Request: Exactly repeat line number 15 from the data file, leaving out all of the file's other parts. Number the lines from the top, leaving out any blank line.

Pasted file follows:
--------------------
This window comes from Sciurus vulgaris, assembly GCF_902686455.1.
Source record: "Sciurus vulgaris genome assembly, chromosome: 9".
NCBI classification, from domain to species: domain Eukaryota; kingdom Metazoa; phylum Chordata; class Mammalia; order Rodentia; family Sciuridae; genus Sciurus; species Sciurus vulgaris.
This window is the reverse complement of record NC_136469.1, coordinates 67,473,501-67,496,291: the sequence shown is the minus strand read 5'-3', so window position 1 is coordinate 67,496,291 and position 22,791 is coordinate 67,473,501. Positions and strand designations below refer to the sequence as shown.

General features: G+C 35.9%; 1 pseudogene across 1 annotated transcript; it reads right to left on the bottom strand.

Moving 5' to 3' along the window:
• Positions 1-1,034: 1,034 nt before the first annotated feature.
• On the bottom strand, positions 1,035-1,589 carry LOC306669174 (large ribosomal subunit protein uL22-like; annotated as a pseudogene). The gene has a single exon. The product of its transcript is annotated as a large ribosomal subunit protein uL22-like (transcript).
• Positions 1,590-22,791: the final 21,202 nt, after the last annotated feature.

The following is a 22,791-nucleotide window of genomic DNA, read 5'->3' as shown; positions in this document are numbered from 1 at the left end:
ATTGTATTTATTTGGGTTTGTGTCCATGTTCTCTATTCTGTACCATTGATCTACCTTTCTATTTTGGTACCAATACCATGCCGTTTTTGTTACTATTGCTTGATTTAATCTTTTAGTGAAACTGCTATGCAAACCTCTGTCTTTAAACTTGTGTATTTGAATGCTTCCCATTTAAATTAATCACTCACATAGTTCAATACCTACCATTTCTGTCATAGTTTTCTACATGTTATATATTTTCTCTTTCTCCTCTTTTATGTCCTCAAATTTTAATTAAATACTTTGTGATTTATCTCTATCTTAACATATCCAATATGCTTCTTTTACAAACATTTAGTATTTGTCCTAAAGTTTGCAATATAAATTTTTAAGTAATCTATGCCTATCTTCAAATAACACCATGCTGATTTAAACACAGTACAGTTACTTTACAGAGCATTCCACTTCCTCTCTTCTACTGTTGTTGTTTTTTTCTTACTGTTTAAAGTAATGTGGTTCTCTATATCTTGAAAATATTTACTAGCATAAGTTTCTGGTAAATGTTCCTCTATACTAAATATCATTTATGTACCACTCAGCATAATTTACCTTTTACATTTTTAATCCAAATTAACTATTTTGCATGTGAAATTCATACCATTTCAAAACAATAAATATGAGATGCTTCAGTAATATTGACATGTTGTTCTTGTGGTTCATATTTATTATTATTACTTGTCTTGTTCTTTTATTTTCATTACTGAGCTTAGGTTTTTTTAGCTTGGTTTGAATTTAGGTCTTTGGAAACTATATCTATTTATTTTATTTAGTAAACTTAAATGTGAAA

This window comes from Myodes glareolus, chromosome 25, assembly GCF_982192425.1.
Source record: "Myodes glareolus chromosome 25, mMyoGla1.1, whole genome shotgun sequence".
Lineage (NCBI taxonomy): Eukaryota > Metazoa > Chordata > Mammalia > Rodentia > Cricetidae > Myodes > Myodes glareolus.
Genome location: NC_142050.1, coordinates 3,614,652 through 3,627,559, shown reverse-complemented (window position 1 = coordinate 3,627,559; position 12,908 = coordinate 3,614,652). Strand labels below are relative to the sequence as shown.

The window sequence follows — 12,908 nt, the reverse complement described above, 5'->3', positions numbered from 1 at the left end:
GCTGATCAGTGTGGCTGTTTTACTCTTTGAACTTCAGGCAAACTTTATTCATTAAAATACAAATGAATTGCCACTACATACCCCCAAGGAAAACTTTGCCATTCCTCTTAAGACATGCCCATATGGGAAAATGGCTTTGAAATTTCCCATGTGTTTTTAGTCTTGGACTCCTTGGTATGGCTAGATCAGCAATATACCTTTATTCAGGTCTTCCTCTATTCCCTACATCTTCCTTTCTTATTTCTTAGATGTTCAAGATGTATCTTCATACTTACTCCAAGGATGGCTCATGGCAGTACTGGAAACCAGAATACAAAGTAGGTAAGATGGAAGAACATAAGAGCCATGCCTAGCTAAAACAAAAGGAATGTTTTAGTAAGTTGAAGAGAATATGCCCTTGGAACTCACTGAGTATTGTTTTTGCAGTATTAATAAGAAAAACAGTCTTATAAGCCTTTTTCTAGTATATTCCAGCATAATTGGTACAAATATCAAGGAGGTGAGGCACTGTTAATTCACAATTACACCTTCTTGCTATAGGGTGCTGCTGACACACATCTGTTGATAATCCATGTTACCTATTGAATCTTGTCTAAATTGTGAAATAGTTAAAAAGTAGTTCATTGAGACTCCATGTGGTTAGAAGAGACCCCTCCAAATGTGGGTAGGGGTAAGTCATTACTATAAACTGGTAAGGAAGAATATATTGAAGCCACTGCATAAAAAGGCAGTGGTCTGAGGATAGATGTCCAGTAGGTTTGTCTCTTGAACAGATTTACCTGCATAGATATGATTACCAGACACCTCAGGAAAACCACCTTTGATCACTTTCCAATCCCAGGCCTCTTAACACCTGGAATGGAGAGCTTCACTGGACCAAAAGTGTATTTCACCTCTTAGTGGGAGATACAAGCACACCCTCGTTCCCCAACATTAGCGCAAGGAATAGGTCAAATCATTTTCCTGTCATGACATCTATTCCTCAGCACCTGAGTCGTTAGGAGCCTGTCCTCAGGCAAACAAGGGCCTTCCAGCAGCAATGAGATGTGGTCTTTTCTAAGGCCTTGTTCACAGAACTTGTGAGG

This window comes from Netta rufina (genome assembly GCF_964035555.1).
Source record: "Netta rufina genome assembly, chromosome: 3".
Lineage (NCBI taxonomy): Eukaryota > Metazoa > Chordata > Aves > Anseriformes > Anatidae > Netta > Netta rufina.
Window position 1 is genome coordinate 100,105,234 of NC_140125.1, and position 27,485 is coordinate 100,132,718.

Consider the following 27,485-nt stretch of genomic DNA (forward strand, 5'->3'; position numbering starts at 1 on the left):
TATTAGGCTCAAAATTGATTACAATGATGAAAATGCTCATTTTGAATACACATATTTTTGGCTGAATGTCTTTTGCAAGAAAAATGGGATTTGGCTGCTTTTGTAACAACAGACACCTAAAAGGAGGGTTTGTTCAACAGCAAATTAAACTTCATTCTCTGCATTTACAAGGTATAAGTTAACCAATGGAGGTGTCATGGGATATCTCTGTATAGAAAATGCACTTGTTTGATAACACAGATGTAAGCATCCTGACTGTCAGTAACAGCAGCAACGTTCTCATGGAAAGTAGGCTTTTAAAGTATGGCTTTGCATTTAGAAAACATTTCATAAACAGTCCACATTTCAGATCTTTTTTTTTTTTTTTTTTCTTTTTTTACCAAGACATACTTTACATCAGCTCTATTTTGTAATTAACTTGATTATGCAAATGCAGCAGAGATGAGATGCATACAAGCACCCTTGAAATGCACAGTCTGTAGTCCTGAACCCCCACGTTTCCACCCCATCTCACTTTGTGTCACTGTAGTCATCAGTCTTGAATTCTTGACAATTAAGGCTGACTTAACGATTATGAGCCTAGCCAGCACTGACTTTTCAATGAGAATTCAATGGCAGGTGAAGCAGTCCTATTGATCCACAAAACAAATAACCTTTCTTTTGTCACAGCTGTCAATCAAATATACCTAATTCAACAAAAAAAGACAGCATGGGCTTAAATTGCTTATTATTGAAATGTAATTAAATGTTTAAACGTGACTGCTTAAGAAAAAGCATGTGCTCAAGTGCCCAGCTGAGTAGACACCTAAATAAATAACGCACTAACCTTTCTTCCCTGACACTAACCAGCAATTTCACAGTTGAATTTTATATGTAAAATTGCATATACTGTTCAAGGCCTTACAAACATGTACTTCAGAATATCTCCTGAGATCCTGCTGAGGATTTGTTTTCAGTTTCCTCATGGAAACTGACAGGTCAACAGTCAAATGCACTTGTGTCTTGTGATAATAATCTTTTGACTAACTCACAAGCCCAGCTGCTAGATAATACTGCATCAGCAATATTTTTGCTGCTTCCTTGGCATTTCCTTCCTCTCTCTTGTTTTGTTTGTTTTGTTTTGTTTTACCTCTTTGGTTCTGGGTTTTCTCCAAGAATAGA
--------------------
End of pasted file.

Genome location: NC_142050.1, coordinates 3,614,652 through 3,627,559, shown reverse-complemented (window position 1 = coordinate 3,627,559; position 12,908 = coordinate 3,614,652). Strand labels below are relative to the sequence as shown.